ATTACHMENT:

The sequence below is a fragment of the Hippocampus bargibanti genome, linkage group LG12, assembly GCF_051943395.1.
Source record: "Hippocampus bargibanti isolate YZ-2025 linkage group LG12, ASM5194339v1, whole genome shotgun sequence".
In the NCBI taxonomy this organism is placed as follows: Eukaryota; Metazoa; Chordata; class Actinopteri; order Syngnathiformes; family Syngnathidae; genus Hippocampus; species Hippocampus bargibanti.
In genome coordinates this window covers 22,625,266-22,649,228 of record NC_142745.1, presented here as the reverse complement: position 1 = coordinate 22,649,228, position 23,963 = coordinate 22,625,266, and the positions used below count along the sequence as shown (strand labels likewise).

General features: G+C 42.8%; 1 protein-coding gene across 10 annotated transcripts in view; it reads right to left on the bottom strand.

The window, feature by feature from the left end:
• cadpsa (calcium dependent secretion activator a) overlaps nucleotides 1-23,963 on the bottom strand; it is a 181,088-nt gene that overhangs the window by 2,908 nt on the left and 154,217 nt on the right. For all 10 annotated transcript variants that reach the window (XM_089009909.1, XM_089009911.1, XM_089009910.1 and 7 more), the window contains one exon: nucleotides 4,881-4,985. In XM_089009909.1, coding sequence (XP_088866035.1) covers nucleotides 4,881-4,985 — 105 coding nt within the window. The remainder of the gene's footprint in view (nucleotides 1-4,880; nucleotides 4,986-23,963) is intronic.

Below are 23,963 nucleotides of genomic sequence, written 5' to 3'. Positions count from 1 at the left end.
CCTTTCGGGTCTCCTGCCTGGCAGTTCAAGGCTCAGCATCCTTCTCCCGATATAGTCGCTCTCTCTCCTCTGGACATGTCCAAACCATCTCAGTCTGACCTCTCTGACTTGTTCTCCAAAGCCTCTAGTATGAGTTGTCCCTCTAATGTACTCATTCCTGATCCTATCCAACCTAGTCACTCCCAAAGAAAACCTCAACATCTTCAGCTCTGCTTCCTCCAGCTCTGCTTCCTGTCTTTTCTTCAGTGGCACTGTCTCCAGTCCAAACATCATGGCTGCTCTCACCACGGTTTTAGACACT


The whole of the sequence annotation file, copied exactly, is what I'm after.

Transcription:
The sequence below is a fragment of the Hippocampus bargibanti genome, linkage group LG12, assembly GCF_051943395.1.
Source record: "Hippocampus bargibanti isolate YZ-2025 linkage group LG12, ASM5194339v1, whole genome shotgun sequence".
In the NCBI taxonomy this organism is placed as follows: Eukaryota; Metazoa; Chordata; class Actinopteri; order Syngnathiformes; family Syngnathidae; genus Hippocampus; species Hippocampus bargibanti.
In genome coordinates this window covers 22,625,266-22,649,228 of record NC_142745.1, presented here as the reverse complement: position 1 = coordinate 22,649,228, position 23,963 = coordinate 22,625,266, and the positions used below count along the sequence as shown (strand labels likewise).

General features: G+C 42.8%; 1 protein-coding gene across 10 annotated transcripts in view; it reads right to left on the bottom strand.

The window, feature by feature from the left end:
• cadpsa (calcium dependent secretion activator a) overlaps nucleotides 1-23,963 on the bottom strand; it is a 181,088-nt gene that overhangs the window by 2,908 nt on the left and 154,217 nt on the right. For all 10 annotated transcript variants that reach the window (XM_089009909.1, XM_089009911.1, XM_089009910.1 and 7 more), the window contains one exon: nucleotides 4,881-4,985. In XM_089009909.1, coding sequence (XP_088866035.1) covers nucleotides 4,881-4,985 — 105 coding nt within the window. The remainder of the gene's footprint in view (nucleotides 1-4,880; nucleotides 4,986-23,963) is intronic.

Below are 23,963 nucleotides of genomic sequence, written 5' to 3'. Positions count from 1 at the left end.
CCTTTCGGGTCTCCTGCCTGGCAGTTCAAGGCTCAGCATCCTTCTCCCGATATAGTCGCTCTCTCTCCTCTGGACATGTCCAAACCATCTCAGTCTGACCTCTCTGACTTGTTCTCCAAAGCCTCTAGTATGAGTTGTCCCTCTAATGTACTCATTCCTGATCCTATCCAACCTAGTCACTCCCAAAGAAAACCTCAACATCTTCAGCTCTGCTTCCTCCAGCTCTGCTTCCTGTCTTTTCTTCAGTGGCACTGTCTCCAGTCCAAACATCATGGCTGCTCTCACCACGGTTTTAGACACT